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Re: PDF documents and accessibility support

From: Karen Lewellen <klewellen@shellworld.net>
Date: Mon, 17 Dec 2012 21:27:54 -0500 (EST)
To: Ramón Corominas <listas@ramoncorominas.com>
cc: WAI Interest Group <w3c-wai-ig@w3.org>
Message-ID: <Pine.BSF.4.64.1212172106450.83563@server1.shellworld.net>
Most interesting thread.
Question?
Is it possible to suggest the use of a third party platform in the same way 
the three pdf programs are apparently used?
For example, there is a service.

www.robobraille.org

That can convert pdf documents into a variety of things. audio, braille, 
rtf and the like.
I have no idea what google uses to allow the viewing of *some* pdf 
documents in HTML, at least if one is accessing gmail in a low graphics 
browser, but this can work, in some cases.
None of this, i suspect? would speak to the importation situation of 
forms links and the like.
Although I have been able to access the links in pdf files converted to 
say rtf than HTML via Linux tools with Robobraille starting the process.

I encountered the forms  problem  when attempting to use the state of New 
York's overseas voter registration pdf structure, which has its mirror at 
the federal level too via the federal voter assistance program.
My question is, <yes there is one> if some of the convert tools offered 
via robobraille might  translate into user agent options to help address 
this issue?
Or can the use of the service aid, even slightly?
Karen

On Tue, 18 Dec 2012, Ramón Corominas wrote:

> Dear all,
>
> Since Shawn has kindly reminded it, I open a new thread about "PDF 
> accessibility support", which is IMO a completely different case from that of 
> JavaScript.
>
>
> Andrew Kirkpatrick wrote:
>
>>  On the Mac and iOS preview provides access to PDF documents, albeit in
>>  a more limited way than you get with Adobe Reader on Windows. For Linux
>>  Adobe Reader has provided support but it was never as complete as on
>>  Windows and has taken some steps backward since the main support work
>>  was done. In all versions, users are able to save the PDF content to
>>  a text file, which doesn't qualify as anywhere near full support, but
>>  does help some users.
>
> Preview on MacOS/iOS has no support for alternate texts for images. It does 
> not support bookarks. It does not support tagged PDFs, and therefore it does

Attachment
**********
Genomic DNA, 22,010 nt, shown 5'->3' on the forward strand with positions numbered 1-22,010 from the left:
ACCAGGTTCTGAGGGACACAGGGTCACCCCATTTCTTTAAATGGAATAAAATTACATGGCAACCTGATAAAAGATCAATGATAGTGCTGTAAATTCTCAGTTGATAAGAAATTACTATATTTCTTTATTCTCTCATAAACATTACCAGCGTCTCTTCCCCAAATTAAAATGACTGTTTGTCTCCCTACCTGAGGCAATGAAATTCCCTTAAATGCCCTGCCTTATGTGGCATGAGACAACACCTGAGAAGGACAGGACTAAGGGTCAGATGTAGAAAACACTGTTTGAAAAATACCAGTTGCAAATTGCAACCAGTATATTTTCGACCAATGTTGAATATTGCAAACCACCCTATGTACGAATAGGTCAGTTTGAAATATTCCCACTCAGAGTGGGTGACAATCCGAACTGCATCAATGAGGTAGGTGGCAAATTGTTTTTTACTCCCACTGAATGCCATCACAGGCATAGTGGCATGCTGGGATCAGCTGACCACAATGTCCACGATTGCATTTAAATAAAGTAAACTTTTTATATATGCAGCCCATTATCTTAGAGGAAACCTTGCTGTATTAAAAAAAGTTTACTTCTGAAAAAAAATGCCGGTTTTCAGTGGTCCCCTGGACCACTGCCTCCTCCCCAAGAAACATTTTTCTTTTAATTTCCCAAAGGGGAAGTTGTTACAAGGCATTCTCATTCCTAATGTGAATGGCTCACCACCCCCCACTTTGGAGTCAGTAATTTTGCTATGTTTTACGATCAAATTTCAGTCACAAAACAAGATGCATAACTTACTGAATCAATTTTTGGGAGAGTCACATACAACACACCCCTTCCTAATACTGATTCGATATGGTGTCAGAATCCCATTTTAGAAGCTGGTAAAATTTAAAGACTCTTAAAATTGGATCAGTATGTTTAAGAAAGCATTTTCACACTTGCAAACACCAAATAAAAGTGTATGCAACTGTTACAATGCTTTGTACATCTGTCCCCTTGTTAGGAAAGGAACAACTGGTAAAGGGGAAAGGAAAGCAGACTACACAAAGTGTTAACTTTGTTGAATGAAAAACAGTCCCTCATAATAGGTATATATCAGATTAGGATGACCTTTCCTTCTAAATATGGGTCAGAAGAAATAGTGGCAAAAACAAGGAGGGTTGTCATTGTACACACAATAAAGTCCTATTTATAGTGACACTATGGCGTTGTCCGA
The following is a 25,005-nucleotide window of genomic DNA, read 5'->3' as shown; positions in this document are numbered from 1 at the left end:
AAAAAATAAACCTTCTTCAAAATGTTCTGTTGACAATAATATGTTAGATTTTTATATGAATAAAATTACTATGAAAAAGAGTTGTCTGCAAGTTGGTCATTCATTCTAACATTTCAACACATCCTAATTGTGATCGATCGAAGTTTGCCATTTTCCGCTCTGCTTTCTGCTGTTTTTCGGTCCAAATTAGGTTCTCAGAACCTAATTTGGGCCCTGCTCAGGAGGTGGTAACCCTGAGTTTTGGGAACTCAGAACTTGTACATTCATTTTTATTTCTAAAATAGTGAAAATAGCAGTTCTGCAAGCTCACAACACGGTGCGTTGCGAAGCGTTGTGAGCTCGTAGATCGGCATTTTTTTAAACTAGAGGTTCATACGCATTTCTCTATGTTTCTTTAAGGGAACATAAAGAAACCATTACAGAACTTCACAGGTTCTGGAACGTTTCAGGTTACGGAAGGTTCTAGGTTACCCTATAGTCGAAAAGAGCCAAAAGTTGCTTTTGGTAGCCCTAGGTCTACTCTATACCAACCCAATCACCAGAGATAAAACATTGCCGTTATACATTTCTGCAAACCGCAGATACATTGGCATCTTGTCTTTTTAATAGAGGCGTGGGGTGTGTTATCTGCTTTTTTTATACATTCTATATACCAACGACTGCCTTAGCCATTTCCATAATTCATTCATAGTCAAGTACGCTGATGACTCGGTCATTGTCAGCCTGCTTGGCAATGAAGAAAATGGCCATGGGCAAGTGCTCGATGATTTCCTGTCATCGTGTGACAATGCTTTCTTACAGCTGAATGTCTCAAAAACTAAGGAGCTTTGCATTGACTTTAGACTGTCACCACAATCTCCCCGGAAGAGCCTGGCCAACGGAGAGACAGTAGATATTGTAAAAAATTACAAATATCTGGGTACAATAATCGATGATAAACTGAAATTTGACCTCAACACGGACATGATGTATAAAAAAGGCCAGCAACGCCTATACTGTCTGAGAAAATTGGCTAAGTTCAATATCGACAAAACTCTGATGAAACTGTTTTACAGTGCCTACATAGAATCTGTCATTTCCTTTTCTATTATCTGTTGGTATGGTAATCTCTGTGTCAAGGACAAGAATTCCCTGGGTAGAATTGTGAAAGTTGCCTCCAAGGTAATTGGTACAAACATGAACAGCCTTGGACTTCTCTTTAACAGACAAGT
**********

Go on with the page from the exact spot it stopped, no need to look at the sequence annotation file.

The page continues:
> not support headings, lists, tables or any other semantics. It does not 
> support forms. It does not support links... I must admit that I don't know 
> myself if Adobe Reader on Linux supports any of those features, but I've been 
> told by blind Linux users that it doesn't.
>
> I sincerely doubt that any of the 23 techniques listed in the "PDF Techniques 
> for WCAG 2.0" document are any useful on Mac or Linux platforms. Indeed, only 
> three user agents that support accessibility features are listed in that 
> document: Adobe Acrobat Pro, Adobe Reader and Kurzwell 3000 (TM). The three 
> run only on Windows, and two of them are not free.
>
> According to the WCAG 2.0 definition, the second condition that must be met 
> for "accessibility support" states:
>
> "2. The Web content technology must have accessibility-supported user agents 
> that are available to users."
>
> With four different possibilities:
>
> a) Native support in widely-distributed user agents.
>
> FAIL: There are no user agents for Mac/Linux that natively support PDF 
> accessibility features other than plain-text reading.
>
> b) Suupport through a widely-distributed plugin.
>
> FAIL: no plugin is available on Mac to read PDF documents in an accessible 
> way.
>
> c) Content is available in a closed environment.
>
> PASS: but only if the website is not publicly available and that environment 
> is based on Windows.
>
> d) Accessibility-supported UA for download/purchase.
>
> FAIL (for now): maybe in the future the "Callas pdfGoHTML" suggested by Olaf 
> can meet this. Only if the tool is accessible AND it is available for 
> download free of charge AND the download process is also accessible. Even in 
> that case I'm not sure that "it is as easy to find and obtain for a person 
> with a disability as it is for a person without disabilities"; remember that